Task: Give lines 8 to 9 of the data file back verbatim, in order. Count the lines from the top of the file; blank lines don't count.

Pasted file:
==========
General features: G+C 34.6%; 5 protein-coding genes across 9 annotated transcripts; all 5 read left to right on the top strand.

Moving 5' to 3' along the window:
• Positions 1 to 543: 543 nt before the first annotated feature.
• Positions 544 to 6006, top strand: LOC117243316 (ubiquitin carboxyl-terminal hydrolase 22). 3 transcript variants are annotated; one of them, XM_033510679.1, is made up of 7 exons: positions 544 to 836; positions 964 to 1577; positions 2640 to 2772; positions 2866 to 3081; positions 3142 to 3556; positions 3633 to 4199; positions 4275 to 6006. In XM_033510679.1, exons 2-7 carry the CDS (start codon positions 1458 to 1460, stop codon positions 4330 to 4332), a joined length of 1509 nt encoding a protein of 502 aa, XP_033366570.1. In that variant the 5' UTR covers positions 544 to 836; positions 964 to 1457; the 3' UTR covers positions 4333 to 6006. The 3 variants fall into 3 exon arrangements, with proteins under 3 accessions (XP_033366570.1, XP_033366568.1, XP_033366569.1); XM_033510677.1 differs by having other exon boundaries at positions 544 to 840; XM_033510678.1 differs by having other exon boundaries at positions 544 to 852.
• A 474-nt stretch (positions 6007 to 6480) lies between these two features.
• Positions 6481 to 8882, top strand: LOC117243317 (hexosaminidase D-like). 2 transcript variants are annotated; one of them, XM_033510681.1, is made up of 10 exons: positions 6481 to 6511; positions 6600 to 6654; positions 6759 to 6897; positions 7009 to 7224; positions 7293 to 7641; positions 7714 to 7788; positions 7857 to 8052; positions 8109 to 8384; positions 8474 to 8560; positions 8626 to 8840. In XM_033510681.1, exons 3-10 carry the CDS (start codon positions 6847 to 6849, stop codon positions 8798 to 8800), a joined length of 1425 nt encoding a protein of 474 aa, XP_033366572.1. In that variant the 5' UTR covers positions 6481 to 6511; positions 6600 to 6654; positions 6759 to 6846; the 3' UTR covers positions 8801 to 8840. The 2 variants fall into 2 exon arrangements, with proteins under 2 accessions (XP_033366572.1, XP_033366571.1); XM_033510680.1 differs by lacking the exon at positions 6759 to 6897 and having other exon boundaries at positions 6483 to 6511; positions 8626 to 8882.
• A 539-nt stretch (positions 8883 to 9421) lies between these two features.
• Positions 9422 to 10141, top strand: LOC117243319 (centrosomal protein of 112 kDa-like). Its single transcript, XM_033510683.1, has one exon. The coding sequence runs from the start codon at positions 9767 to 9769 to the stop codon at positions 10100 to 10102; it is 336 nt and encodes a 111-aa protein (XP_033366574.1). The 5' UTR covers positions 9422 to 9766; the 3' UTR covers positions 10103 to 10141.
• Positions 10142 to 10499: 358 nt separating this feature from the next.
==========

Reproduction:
• Positions 9422 to 10141, top strand: LOC117243319 (centrosomal protein of 112 kDa-like). Its single transcript, XM_033510683.1, has one exon. The coding sequence runs from the start codon at positions 9767 to 9769 to the stop codon at positions 10100 to 10102; it is 336 nt and encodes a 111-aa protein (XP_033366574.1). The 5' UTR covers positions 9422 to 9766; the 3' UTR covers positions 10103 to 10141.
• Positions 10142 to 10499: 358 nt separating this feature from the next.